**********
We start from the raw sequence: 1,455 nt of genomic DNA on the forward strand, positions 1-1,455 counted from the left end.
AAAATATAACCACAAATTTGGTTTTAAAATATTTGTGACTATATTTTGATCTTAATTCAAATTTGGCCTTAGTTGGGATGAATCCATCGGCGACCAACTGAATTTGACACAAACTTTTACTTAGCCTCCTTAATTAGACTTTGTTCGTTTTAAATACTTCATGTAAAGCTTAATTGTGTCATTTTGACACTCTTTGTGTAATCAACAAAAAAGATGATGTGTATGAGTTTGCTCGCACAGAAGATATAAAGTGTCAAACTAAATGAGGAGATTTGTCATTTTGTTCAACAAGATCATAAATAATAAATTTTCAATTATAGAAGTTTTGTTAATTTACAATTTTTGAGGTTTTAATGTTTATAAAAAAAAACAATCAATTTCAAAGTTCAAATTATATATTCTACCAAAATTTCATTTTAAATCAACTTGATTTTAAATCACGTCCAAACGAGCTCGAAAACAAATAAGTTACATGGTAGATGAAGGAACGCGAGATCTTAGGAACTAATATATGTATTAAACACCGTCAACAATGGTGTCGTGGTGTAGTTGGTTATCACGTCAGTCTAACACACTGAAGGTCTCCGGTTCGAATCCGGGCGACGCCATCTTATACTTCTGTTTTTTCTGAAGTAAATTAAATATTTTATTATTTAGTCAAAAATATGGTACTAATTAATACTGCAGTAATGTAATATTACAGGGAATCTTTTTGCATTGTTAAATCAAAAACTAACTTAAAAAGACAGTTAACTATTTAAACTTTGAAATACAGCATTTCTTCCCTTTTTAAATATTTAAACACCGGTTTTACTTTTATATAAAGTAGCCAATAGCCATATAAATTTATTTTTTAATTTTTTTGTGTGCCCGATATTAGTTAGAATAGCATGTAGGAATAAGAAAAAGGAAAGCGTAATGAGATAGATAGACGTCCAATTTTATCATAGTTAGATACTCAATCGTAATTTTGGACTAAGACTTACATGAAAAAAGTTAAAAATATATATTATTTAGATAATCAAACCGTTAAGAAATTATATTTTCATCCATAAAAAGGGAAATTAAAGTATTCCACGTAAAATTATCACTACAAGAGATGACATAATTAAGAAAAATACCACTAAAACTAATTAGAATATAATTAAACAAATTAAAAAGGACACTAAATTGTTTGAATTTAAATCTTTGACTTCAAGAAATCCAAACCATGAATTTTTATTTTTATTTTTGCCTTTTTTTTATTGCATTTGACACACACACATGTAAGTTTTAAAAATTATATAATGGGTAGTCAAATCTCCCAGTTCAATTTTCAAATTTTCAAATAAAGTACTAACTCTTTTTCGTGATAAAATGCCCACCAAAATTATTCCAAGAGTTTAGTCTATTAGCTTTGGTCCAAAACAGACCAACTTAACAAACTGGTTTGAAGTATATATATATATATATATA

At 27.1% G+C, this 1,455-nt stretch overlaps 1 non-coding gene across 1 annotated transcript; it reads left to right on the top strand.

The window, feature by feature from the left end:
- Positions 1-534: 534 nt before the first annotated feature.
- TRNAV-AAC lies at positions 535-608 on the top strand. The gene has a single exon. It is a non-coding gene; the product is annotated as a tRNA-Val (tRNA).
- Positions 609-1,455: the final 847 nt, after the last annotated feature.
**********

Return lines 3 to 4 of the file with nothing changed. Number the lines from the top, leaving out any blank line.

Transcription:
At 27.1% G+C, this 1,455-nt stretch overlaps 1 non-coding gene across 1 annotated transcript; it reads left to right on the top strand.

The window, feature by feature from the left end: